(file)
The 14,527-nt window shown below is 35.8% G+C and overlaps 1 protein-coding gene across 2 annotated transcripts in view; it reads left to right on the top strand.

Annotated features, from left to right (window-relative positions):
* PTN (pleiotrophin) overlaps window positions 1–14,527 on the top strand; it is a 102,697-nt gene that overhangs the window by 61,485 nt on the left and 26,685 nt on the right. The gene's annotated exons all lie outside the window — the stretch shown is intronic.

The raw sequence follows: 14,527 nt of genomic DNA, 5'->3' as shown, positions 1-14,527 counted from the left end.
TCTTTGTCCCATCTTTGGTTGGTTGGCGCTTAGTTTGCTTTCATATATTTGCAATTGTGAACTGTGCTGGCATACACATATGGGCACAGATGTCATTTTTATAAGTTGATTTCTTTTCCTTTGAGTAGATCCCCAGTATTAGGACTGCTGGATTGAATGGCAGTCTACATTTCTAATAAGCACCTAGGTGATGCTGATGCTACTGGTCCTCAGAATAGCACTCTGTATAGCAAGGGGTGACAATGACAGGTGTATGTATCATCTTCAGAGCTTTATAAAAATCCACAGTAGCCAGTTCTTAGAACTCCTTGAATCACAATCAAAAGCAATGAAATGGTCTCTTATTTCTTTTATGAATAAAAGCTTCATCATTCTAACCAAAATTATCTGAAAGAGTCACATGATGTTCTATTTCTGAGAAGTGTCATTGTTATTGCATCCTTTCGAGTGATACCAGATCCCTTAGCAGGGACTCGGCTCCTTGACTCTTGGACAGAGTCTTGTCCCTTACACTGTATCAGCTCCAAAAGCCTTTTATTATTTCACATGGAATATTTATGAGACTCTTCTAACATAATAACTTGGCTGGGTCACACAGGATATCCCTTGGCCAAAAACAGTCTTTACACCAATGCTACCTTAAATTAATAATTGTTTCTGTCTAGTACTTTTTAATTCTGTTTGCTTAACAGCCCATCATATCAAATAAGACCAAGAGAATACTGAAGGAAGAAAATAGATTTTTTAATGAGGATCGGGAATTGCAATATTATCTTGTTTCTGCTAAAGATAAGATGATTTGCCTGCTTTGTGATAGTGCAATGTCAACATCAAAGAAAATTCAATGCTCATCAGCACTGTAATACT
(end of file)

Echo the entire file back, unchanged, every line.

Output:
The 14,527-nt window shown below is 35.8% G+C and overlaps 1 protein-coding gene across 2 annotated transcripts in view; it reads left to right on the top strand.

Annotated features, from left to right (window-relative positions):
* PTN (pleiotrophin) overlaps window positions 1–14,527 on the top strand; it is a 102,697-nt gene that overhangs the window by 61,485 nt on the left and 26,685 nt on the right. The gene's annotated exons all lie outside the window — the stretch shown is intronic.

The raw sequence follows: 14,527 nt of genomic DNA, 5'->3' as shown, positions 1-14,527 counted from the left end.
TCTTTGTCCCATCTTTGGTTGGTTGGCGCTTAGTTTGCTTTCATATATTTGCAATTGTGAACTGTGCTGGCATACACATATGGGCACAGATGTCATTTTTATAAGTTGATTTCTTTTCCTTTGAGTAGATCCCCAGTATTAGGACTGCTGGATTGAATGGCAGTCTACATTTCTAATAAGCACCTAGGTGATGCTGATGCTACTGGTCCTCAGAATAGCACTCTGTATAGCAAGGGGTGACAATGACAGGTGTATGTATCATCTTCAGAGCTTTATAAAAATCCACAGTAGCCAGTTCTTAGAACTCCTTGAATCACAATCAAAAGCAATGAAATGGTCTCTTATTTCTTTTATGAATAAAAGCTTCATCATTCTAACCAAAATTATCTGAAAGAGTCACATGATGTTCTATTTCTGAGAAGTGTCATTGTTATTGCATCCTTTCGAGTGATACCAGATCCCTTAGCAGGGACTCGGCTCCTTGACTCTTGGACAGAGTCTTGTCCCTTACACTGTATCAGCTCCAAAAGCCTTTTATTATTTCACATGGAATATTTATGAGACTCTTCTAACATAATAACTTGGCTGGGTCACACAGGATATCCCTTGGCCAAAAACAGTCTTTACACCAATGCTACCTTAAATTAATAATTGTTTCTGTCTAGTACTTTTTAATTCTGTTTGCTTAACAGCCCATCATATCAAATAAGACCAAGAGAATACTGAAGGAAGAAAATAGATTTTTTAATGAGGATCGGGAATTGCAATATTATCTTGTTTCTGCTAAAGATAAGATGATTTGCCTGCTTTGTGATAGTGCAATGTCAACATCAAAGAAAATTCAATGCTCATCAGCACTGTAATACT